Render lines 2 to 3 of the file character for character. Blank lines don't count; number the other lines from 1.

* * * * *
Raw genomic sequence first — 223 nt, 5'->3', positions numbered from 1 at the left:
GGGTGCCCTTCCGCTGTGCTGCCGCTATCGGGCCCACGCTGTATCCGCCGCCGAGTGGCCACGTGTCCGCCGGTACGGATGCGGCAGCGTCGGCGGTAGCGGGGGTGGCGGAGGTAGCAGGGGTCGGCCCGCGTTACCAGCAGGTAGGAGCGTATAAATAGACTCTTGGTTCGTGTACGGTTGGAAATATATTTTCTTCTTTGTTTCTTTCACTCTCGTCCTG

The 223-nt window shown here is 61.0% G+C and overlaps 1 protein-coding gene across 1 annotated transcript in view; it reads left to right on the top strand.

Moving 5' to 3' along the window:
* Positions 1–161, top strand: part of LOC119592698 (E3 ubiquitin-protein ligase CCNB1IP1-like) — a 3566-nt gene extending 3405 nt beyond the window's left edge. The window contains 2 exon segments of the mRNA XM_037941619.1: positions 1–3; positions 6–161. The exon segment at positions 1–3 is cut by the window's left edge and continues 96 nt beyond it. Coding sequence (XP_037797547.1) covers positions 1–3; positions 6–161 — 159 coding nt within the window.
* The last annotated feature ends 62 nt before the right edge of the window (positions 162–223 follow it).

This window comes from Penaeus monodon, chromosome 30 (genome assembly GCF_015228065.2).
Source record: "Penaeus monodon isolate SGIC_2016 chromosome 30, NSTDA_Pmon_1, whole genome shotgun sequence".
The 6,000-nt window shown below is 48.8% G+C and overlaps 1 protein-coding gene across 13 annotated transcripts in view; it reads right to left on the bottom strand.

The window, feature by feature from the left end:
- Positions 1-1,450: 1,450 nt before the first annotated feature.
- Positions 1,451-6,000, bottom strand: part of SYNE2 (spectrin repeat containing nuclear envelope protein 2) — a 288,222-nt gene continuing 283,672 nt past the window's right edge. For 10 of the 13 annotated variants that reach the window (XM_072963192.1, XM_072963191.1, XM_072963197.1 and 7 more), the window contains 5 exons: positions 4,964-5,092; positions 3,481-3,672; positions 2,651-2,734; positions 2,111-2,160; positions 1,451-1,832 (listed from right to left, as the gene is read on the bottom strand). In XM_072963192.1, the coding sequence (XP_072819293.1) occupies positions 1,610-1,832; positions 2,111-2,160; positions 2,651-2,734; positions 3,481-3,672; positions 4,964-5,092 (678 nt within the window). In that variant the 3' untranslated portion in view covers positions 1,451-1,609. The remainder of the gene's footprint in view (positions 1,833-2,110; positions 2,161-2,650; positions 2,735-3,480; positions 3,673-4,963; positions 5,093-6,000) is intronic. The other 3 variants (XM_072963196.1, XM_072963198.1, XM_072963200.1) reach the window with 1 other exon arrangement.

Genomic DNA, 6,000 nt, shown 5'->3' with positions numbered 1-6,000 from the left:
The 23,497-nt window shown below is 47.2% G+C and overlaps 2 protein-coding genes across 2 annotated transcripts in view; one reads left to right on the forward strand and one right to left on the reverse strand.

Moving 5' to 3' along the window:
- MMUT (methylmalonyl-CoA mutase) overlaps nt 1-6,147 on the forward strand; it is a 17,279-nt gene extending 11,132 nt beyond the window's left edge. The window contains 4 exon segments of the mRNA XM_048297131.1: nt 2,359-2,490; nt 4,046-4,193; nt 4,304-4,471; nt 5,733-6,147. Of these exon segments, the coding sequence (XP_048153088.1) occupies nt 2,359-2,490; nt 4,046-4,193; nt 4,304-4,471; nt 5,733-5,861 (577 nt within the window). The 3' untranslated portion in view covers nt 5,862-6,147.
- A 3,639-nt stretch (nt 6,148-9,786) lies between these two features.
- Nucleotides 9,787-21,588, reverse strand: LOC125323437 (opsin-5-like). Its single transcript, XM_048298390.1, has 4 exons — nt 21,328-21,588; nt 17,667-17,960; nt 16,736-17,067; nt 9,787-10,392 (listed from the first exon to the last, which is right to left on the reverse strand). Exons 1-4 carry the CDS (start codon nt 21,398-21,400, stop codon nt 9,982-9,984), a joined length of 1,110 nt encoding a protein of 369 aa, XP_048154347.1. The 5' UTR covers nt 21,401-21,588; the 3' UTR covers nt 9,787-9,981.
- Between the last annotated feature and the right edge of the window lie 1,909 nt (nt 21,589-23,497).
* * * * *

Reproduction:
GGGTGCCCTTCCGCTGTGCTGCCGCTATCGGGCCCACGCTGTATCCGCCGCCGAGTGGCCACGTGTCCGCCGGTACGGATGCGGCAGCGTCGGCGGTAGCGGGGGTGGCGGAGGTAGCAGGGGTCGGCCCGCGTTACCAGCAGGTAGGAGCGTATAAATAGACTCTTGGTTCGTGTACGGTTGGAAATATATTTTCTTCTTTGTTTCTTTCACTCTCGTCCTG

The 223-nt window shown here is 61.0% G+C and overlaps 1 protein-coding gene across 1 annotated transcript in view; it reads left to right on the top strand.